John Lennon and Yoko Ono's infamous 1969 "Peace Bed-In" in Montreal.
The Beatles were so big they created their own cultural weather system, which could turn from sunny to stormy, depending on the mercurial moods of band members and fans alike. Among the various Fab Four controversies, myths and hoaxes that hijacked headlines during The Beatles' heyday, these five stand out.
The Beatles are 'more popular than Jesus'
John Lennon's quip in 1966 about The Beatles' absurd level of fame literally lit a fire, prompting some religious-minded fans and disc jockeys to organize Beatles album bonfires. The comment stirred no controversy when it was originally reported in a British publication. But when it was reprinted months later in the American teen magazine Datebook, the reaction was so rabid that manager Brian Epstein considered canceling the band's U.S. tour. A perplexed Lennon apologized at a news conference in Chicago and said, "If I'd said television was more popular than Jesus, I might have got away with it."
The butcher album cover
The Beatles' mid-'60s image was that of mop-topped boys next door, cheery lads you'd love to have over for a spot of tea. But the quartet tried to tweak that view with 1966 U.S. album Yesterday ... and Today, which featured songs culled from the band's British releases. Photographer Robert Whitaker took a series of shots of the four in white smocks, draped with dismembered baby dolls and raw meat. Although The Beatles were smiling, the effect was macabre. Intended by the band as a commentary on the Vietnam War, the cover was interpreted as a jab at Capitol Records for "butchering" the band's albums. After copies were sent to reviewers, negative reaction built quickly. Capitol decided to replace the cover with an image of The Beatles standing next to an empty steamer trunk, a retreat to a safer presentation of its world-famous product.
Does 'Lucy' mean LSD?
The Beatles' seminal 1967 album, Sgt. Pepper's Lonely Hearts Club Band, was perfectly timed with the surge in interest in hallucinogenic drugs, the king of which was LSD, or lysergic acid diethylamide. Perhaps it came as little surprise when fans decided that the song Lucy In the Sky With Diamonds was an ode to an acid trip that cleverly played on the drug's initials. Although John Lennon denied the connection - he said the inspiration was son Julian's painting of a favorite classmate named Lucy - the BBC banned the track. In 2004, Paul McCartney told Britain's Uncut magazine that many of the band's tunes were about drugs, noting it was "pretty obvious" that Lucy referred to LSD.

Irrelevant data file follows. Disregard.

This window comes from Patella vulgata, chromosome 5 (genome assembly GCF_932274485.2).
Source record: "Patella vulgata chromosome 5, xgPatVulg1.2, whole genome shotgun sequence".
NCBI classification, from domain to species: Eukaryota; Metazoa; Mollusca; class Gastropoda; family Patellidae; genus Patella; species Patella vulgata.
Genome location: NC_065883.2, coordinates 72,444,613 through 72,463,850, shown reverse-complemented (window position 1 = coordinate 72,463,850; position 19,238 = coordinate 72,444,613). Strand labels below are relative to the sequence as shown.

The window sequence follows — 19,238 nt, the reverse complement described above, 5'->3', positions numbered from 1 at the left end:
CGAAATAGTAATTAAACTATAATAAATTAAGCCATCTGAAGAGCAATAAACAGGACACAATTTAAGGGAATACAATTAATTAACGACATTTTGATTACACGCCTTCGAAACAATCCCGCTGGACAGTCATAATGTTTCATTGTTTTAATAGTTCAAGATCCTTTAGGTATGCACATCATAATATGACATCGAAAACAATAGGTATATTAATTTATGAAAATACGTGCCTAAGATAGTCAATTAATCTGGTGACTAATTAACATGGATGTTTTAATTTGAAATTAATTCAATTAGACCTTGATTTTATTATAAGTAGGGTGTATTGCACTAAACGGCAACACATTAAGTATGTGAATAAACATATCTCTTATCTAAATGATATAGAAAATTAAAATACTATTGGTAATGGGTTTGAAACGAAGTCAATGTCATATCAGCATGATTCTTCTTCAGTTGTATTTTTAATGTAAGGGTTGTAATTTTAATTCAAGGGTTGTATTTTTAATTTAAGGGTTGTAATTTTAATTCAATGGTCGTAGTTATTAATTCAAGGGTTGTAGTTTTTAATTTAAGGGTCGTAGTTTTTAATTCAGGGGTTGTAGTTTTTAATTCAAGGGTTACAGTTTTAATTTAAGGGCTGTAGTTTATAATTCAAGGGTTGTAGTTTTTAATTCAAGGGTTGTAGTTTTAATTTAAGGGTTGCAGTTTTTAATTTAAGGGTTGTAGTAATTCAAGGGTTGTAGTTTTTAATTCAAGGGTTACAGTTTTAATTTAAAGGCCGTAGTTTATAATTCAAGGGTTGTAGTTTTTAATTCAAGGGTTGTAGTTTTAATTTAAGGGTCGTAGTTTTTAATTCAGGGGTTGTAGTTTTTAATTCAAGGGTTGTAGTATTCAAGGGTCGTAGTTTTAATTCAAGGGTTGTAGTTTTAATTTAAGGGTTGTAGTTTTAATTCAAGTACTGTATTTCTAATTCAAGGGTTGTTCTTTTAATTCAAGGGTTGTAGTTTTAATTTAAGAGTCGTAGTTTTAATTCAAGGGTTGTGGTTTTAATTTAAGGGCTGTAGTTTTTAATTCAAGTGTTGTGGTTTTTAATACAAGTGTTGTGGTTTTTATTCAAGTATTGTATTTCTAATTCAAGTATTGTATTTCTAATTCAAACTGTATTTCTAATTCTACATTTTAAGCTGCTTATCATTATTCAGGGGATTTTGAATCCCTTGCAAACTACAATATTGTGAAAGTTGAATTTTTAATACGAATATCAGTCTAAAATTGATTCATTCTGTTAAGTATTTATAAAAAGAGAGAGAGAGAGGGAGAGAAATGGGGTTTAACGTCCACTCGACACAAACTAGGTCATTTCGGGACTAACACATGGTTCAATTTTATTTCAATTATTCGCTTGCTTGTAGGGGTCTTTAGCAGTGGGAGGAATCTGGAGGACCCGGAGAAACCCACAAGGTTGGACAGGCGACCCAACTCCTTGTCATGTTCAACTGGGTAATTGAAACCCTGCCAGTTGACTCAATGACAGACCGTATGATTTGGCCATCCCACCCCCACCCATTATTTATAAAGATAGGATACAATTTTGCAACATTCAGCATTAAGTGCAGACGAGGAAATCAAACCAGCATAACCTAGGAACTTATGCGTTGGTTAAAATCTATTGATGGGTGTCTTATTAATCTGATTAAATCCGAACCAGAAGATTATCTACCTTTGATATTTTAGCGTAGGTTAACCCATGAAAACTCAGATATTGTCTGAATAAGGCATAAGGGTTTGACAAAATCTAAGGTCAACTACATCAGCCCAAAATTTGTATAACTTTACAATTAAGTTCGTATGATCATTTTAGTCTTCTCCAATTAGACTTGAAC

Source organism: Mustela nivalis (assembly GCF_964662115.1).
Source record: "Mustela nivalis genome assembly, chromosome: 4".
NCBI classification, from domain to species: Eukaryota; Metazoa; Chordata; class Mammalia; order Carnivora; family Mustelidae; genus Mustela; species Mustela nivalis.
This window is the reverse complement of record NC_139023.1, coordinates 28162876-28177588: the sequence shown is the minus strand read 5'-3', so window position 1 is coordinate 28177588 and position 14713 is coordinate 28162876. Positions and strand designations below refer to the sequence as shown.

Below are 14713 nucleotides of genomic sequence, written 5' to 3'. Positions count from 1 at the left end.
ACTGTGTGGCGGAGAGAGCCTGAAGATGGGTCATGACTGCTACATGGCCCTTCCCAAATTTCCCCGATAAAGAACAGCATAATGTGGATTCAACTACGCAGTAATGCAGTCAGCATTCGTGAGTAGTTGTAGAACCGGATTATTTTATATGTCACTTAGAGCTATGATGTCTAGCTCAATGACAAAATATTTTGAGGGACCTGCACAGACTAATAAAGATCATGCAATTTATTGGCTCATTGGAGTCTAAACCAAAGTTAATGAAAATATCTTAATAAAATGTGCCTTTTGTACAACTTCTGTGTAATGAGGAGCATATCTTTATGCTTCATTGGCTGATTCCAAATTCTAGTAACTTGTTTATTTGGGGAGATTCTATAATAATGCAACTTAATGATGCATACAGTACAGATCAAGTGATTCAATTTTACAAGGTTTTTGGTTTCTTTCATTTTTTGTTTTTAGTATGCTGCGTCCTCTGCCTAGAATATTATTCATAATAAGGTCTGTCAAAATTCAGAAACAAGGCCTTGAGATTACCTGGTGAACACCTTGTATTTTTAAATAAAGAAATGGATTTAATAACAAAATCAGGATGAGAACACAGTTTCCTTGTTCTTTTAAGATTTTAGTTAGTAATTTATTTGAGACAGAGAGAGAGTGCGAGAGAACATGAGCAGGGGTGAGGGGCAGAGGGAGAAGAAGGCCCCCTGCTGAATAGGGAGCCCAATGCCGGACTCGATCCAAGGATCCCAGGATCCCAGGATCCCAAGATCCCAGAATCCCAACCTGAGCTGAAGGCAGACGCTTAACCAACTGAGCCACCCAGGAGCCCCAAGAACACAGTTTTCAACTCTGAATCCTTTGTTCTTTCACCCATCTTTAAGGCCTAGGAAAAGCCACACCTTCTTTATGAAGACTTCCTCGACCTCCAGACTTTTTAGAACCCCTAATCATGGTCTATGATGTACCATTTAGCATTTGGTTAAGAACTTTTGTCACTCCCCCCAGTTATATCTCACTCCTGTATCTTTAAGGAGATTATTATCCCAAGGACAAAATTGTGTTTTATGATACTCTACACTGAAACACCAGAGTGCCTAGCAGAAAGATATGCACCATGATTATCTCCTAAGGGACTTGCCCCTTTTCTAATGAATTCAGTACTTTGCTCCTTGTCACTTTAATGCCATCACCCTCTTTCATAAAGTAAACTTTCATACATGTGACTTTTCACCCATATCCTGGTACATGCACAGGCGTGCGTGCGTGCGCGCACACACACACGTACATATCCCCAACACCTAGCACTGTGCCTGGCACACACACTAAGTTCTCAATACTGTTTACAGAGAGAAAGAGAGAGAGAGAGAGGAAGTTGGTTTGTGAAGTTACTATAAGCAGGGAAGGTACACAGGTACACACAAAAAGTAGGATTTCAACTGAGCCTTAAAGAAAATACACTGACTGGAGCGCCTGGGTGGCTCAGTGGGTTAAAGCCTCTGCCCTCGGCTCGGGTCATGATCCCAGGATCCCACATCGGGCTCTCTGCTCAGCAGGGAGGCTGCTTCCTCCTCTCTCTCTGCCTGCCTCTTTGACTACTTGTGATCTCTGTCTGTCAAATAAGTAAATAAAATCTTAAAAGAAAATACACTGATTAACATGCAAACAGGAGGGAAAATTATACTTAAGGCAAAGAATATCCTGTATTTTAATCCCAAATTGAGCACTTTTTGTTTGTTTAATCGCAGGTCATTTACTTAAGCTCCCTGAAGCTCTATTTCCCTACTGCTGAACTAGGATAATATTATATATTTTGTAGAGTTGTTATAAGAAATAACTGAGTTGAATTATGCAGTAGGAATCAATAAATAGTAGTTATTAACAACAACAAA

John and Yoko's Bed-Ins for Peace
In the spring of 1969, the Vietnam War was raging, and John Lennon was feeling liberated from his Beatles persona. He and his new wife, Japanese performance artistYoko Ono, decided they wanted to make a stand for peace, and they conducted two "bed-ins" at hotel rooms in Amsterdam and Montreal. The honeymooning duo invited the press, which relayed images of two dark-haired hippies dressed in white, surrounded by posters and peace signs. The Canadian event resulted in the enduring live recording of Give Peace A Chance. Stunt or not, the bed-ins went down in cultural lore. British rockers Oasis referenced them in Don't Look Back in Anger asNoel Gallagher sang, "I'll start a revolution from my bed."
Paul is a dead man, miss him, miss him
In the fall of 1969, word began to spread that Paul McCartney had died in a car accident several years earlier and that his image and voice since then had been provided by an imposter. The rumor is thought to have a variety of origins, including an Onion-style satirical piece in the University of Michigan student newspaper, which included clues that soon mushroomed into the hundreds. They included eerie messages in Beatles songs, such as John Lennon singing "I buried Paul" onStrawberry Fields Forever, which turned out to be "cranberry sauce." Radio DJs fanned the fires, suggesting that Paul being barefoot on the cover of Abbey Roadmeant he was a corpse. The rumor was more or less put to rest when McCartney emerged for an interview with Life magazine that November.
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